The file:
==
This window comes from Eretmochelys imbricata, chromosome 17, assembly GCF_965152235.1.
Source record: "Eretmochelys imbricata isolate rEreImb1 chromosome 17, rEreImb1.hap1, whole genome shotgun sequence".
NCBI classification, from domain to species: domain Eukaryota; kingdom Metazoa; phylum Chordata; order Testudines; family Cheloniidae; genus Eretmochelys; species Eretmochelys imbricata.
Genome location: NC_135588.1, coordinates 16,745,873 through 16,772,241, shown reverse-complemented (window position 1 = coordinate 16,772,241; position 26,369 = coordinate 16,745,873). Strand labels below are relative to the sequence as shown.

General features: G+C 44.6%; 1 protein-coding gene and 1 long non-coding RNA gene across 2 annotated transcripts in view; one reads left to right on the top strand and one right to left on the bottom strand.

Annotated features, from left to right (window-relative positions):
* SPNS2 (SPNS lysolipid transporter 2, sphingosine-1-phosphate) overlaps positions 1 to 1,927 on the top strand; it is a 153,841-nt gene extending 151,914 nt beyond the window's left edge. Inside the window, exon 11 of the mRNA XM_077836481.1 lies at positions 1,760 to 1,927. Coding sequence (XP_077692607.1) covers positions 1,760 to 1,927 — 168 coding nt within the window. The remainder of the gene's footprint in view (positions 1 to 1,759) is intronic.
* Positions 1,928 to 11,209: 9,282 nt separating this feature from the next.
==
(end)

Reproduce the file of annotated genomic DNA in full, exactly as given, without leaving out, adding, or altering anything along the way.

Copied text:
This window comes from Eretmochelys imbricata, chromosome 17, assembly GCF_965152235.1.
Source record: "Eretmochelys imbricata isolate rEreImb1 chromosome 17, rEreImb1.hap1, whole genome shotgun sequence".
NCBI classification, from domain to species: domain Eukaryota; kingdom Metazoa; phylum Chordata; order Testudines; family Cheloniidae; genus Eretmochelys; species Eretmochelys imbricata.
Genome location: NC_135588.1, coordinates 16,745,873 through 16,772,241, shown reverse-complemented (window position 1 = coordinate 16,772,241; position 26,369 = coordinate 16,745,873). Strand labels below are relative to the sequence as shown.

General features: G+C 44.6%; 1 protein-coding gene and 1 long non-coding RNA gene across 2 annotated transcripts in view; one reads left to right on the top strand and one right to left on the bottom strand.

Annotated features, from left to right (window-relative positions):
* SPNS2 (SPNS lysolipid transporter 2, sphingosine-1-phosphate) overlaps positions 1 to 1,927 on the top strand; it is a 153,841-nt gene extending 151,914 nt beyond the window's left edge. Inside the window, exon 11 of the mRNA XM_077836481.1 lies at positions 1,760 to 1,927. Coding sequence (XP_077692607.1) covers positions 1,760 to 1,927 — 168 coding nt within the window. The remainder of the gene's footprint in view (positions 1 to 1,759) is intronic.
* Positions 1,928 to 11,209: 9,282 nt separating this feature from the next.